So here's the long and the short of it.
There's this upstart music festival that began in San Diego a couple years ago and that's attempted to expand out nationally this past year. It's called "Blended Music Festival", and a handful of my friends from the industry have been apart of it behind the scenes. Not on the financial side, but in the operations, bookings, and marketing fronts.
We were actually in talks this summer to set up a partnership with Barstool Backstage to cover the fests (Nashville and Austin), and interview the acts backstage, much like we are doing now with The Brooklyn Mirage. But discussions were all over the place and it didn't feel like they had their shit together really.
They actually had some decent lineups for an upstart festival too.
The marketing was typical
Everything seemed on the up and up, but in fact, couldn't be less of the case.
The Nashville event went down on September 11th weekend. It was a deluge in Nashville that weekend, resulting in basically a rainout and killing walk-up ticket sales.
The result was a domino effect ultimately resulting in the scheduled Austin fest (Sept 24-25th) being "postponed to a date TBD", and San Diego indefinitely.
Ticket holders grew nervous as time went by (pretty much the entire month of October) with no updates. Artists and management began hounding the festival's planners for updates, answers, and most importantly, money. All while the man behind the entire thing, Sean Evans, was in the wind, giving no answers to anybody.
Then yesterday this social media post popped up. Apparently, the company they outsourced to handle marketing for them was sick and tired of being inundated with calls and complaints that they threw in the towel and told everybody that Evans has disappeared.
I reached out to my friend, who's been involved since the beginning, to find out what exactly happened. Here's what she said -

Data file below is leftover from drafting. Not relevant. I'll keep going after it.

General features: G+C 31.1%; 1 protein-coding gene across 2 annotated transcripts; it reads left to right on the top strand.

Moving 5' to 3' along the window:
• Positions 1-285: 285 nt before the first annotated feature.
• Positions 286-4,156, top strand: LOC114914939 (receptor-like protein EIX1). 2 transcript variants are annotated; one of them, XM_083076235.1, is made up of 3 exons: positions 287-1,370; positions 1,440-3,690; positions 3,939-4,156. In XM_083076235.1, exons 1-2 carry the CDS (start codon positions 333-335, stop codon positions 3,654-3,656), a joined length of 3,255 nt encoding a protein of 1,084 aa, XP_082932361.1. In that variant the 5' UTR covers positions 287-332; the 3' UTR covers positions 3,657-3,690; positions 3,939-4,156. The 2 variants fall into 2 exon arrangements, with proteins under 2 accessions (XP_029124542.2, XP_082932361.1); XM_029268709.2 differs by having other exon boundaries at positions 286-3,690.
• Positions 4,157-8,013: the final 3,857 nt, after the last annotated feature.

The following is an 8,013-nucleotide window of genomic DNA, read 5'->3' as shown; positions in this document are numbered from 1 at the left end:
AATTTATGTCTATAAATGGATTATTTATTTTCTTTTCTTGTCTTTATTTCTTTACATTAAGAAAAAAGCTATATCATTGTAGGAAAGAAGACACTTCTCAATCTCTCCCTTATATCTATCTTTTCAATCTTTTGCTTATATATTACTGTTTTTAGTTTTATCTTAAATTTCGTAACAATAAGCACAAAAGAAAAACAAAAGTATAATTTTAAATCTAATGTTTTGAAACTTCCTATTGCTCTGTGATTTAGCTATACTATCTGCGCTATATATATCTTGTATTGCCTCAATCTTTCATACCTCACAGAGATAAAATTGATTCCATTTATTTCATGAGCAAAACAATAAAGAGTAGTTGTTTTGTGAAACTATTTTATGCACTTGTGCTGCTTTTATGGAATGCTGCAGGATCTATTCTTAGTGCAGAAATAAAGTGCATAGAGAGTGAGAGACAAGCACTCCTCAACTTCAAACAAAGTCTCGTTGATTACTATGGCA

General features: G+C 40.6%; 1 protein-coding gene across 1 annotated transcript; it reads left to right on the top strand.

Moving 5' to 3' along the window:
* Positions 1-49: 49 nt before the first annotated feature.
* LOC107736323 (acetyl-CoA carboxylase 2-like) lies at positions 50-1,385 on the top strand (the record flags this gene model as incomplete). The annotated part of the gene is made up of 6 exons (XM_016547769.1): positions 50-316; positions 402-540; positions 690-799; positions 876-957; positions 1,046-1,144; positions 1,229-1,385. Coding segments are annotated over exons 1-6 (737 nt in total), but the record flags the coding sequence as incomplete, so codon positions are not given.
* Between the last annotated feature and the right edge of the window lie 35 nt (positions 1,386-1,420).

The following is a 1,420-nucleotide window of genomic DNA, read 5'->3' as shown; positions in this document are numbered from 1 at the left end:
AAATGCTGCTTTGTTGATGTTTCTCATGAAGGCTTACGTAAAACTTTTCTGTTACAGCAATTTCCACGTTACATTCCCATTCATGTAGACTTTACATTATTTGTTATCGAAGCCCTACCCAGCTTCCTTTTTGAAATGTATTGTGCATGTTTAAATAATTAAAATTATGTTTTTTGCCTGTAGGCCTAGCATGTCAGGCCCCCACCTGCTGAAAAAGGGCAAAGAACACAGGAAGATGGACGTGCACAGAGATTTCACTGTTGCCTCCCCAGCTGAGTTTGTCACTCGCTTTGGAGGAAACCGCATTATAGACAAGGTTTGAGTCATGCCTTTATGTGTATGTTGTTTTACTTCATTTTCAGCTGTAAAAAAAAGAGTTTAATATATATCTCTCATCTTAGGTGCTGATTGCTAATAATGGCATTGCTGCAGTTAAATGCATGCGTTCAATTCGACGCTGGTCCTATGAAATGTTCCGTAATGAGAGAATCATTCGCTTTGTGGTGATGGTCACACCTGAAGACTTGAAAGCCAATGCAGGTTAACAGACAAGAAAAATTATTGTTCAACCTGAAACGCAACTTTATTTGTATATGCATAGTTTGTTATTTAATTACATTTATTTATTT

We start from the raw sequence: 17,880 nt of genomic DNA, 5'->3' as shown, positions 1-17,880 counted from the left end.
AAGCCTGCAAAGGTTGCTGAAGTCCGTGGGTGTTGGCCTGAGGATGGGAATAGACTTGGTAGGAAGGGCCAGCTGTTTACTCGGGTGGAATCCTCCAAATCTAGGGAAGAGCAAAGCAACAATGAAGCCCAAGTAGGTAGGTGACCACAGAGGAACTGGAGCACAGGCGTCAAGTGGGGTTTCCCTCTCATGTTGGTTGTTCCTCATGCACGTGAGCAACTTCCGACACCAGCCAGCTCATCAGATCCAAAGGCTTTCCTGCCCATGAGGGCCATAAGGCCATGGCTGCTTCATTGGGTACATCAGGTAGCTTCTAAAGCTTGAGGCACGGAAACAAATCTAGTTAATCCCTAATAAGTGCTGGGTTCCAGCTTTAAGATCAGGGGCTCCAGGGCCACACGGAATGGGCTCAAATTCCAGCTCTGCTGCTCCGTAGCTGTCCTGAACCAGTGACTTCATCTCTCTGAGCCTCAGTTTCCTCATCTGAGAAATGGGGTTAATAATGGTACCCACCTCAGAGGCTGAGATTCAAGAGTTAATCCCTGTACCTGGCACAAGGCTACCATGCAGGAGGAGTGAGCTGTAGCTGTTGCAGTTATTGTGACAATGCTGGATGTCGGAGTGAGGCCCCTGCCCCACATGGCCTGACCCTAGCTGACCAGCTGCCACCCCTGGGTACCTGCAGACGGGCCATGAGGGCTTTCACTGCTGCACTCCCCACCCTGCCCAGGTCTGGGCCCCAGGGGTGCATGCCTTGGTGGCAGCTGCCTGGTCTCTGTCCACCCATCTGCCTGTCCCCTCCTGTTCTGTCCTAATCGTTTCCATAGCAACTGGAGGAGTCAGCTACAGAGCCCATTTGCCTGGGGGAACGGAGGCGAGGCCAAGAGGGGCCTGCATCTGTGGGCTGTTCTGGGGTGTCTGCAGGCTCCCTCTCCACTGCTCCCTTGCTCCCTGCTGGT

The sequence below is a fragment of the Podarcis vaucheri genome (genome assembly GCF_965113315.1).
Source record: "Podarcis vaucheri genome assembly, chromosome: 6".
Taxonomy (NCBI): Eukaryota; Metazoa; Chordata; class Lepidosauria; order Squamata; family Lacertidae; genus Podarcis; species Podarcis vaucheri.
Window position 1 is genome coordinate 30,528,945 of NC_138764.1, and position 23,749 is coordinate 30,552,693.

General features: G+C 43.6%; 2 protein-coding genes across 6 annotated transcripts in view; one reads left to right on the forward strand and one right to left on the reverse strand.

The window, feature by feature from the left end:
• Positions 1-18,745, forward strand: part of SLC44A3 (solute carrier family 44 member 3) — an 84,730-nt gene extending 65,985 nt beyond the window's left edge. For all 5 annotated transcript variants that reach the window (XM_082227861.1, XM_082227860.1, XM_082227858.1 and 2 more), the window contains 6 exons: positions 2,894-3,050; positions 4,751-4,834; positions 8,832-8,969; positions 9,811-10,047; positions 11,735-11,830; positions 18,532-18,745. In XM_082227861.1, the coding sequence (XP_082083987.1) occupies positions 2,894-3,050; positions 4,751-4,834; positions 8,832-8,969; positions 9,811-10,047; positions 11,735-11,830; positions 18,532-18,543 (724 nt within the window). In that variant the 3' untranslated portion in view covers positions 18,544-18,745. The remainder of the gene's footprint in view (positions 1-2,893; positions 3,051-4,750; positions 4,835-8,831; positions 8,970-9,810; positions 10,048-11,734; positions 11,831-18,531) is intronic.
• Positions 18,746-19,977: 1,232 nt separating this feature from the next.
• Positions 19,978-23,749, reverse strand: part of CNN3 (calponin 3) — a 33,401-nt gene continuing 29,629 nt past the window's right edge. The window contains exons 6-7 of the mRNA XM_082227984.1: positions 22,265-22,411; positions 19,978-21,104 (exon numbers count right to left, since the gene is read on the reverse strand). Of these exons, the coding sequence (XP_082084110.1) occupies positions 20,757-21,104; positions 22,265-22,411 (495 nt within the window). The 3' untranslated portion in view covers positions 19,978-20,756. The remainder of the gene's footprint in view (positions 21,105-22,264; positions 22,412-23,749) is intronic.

The website is still up, and still promoting San Diego (with no date). There's also a tab on there for an unannounced Tampa Fest as well.
I definitely don't know the whole story here, but from what I do know, my guess is that Evans was going all in on this season's lineup of fests and over-leveraged himself. He was banking on Nashville being successful and using that revenue to cover Austin, get out of the red, and then make bank on San Diego and then Tampa. Once Nashville went to shit, everything went to shit.
My only question is don't you have insurance to cover your event in the event it rains and kills your sales? That's like event/concert planning 101.
Also, I don't care what happened, taking people's money and heading for the hills is textbook scumbag behavior any day, all day, all ways, always.
Sucks for everybody involved.
Sean, if you're reading this, reach out and let's hear your side of the story. I have no problem letting you tell the world what happened. Dante@barstoolsports.com
America believes in second chances. Just ask Billy McFarland. Fresh out of jail and throwing Fyre Fest 2.0. You guys could team up.